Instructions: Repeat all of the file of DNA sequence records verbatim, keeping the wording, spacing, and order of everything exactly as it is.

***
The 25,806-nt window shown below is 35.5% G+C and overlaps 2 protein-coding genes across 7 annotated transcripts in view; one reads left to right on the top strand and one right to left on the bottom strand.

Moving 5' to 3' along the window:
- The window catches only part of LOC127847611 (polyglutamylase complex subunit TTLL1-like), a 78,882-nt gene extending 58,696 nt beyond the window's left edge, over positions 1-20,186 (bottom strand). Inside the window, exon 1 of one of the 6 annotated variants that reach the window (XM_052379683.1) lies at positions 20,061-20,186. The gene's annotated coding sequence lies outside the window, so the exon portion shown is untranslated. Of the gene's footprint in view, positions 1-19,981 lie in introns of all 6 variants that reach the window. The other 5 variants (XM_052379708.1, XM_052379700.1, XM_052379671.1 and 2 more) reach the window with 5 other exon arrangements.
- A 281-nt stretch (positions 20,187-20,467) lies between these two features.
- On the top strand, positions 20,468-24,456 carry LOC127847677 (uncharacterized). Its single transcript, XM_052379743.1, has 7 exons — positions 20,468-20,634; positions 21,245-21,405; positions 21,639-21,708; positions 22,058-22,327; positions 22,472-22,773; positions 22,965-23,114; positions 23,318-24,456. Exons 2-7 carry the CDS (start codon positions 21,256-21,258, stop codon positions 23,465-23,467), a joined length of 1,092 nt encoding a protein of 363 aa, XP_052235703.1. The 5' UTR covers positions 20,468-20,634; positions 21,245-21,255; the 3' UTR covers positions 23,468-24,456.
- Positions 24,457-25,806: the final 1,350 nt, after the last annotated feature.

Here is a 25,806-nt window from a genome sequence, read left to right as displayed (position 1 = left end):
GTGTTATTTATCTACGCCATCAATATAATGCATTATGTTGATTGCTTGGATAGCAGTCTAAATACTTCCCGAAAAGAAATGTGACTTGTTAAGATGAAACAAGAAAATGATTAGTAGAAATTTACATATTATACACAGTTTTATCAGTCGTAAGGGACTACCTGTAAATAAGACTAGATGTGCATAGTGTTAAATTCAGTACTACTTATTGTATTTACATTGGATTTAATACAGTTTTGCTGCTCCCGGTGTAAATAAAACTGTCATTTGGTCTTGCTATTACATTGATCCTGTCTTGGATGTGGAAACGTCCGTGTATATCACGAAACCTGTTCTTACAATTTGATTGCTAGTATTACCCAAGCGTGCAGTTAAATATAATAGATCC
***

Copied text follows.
The 25,806-nt window shown below is 35.5% G+C and overlaps 2 protein-coding genes across 7 annotated transcripts in view; one reads left to right on the top strand and one right to left on the bottom strand.

Moving 5' to 3' along the window:
- The window catches only part of LOC127847611 (polyglutamylase complex subunit TTLL1-like), a 78,882-nt gene extending 58,696 nt beyond the window's left edge, over positions 1-20,186 (bottom strand). Inside the window, exon 1 of one of the 6 annotated variants that reach the window (XM_052379683.1) lies at positions 20,061-20,186. The gene's annotated coding sequence lies outside the window, so the exon portion shown is untranslated. Of the gene's footprint in view, positions 1-19,981 lie in introns of all 6 variants that reach the window. The other 5 variants (XM_052379708.1, XM_052379700.1, XM_052379671.1 and 2 more) reach the window with 5 other exon arrangements.
- A 281-nt stretch (positions 20,187-20,467) lies between these two features.
- On the top strand, positions 20,468-24,456 carry LOC127847677 (uncharacterized). Its single transcript, XM_052379743.1, has 7 exons — positions 20,468-20,634; positions 21,245-21,405; positions 21,639-21,708; positions 22,058-22,327; positions 22,472-22,773; positions 22,965-23,114; positions 23,318-24,456. Exons 2-7 carry the CDS (start codon positions 21,256-21,258, stop codon positions 23,465-23,467), a joined length of 1,092 nt encoding a protein of 363 aa, XP_052235703.1. The 5' UTR covers positions 20,468-20,634; positions 21,245-21,255; the 3' UTR covers positions 23,468-24,456.
- Positions 24,457-25,806: the final 1,350 nt, after the last annotated feature.

Here is a 25,806-nt window from a genome sequence, read left to right as displayed (position 1 = left end):
GTGTTATTTATCTACGCCATCAATATAATGCATTATGTTGATTGCTTGGATAGCAGTCTAAATACTTCCCGAAAAGAAATGTGACTTGTTAAGATGAAACAAGAAAATGATTAGTAGAAATTTACATATTATACACAGTTTTATCAGTCGTAAGGGACTACCTGTAAATAAGACTAGATGTGCATAGTGTTAAATTCAGTACTACTTATTGTATTTACATTGGATTTAATACAGTTTTGCTGCTCCCGGTGTAAATAAAACTGTCATTTGGTCTTGCTATTACATTGATCCTGTCTTGGATGTGGAAACGTCCGTGTATATCACGAAACCTGTTCTTACAATTTGATTGCTAGTATTACCCAAGCGTGCAGTTAAATATAATAGATCC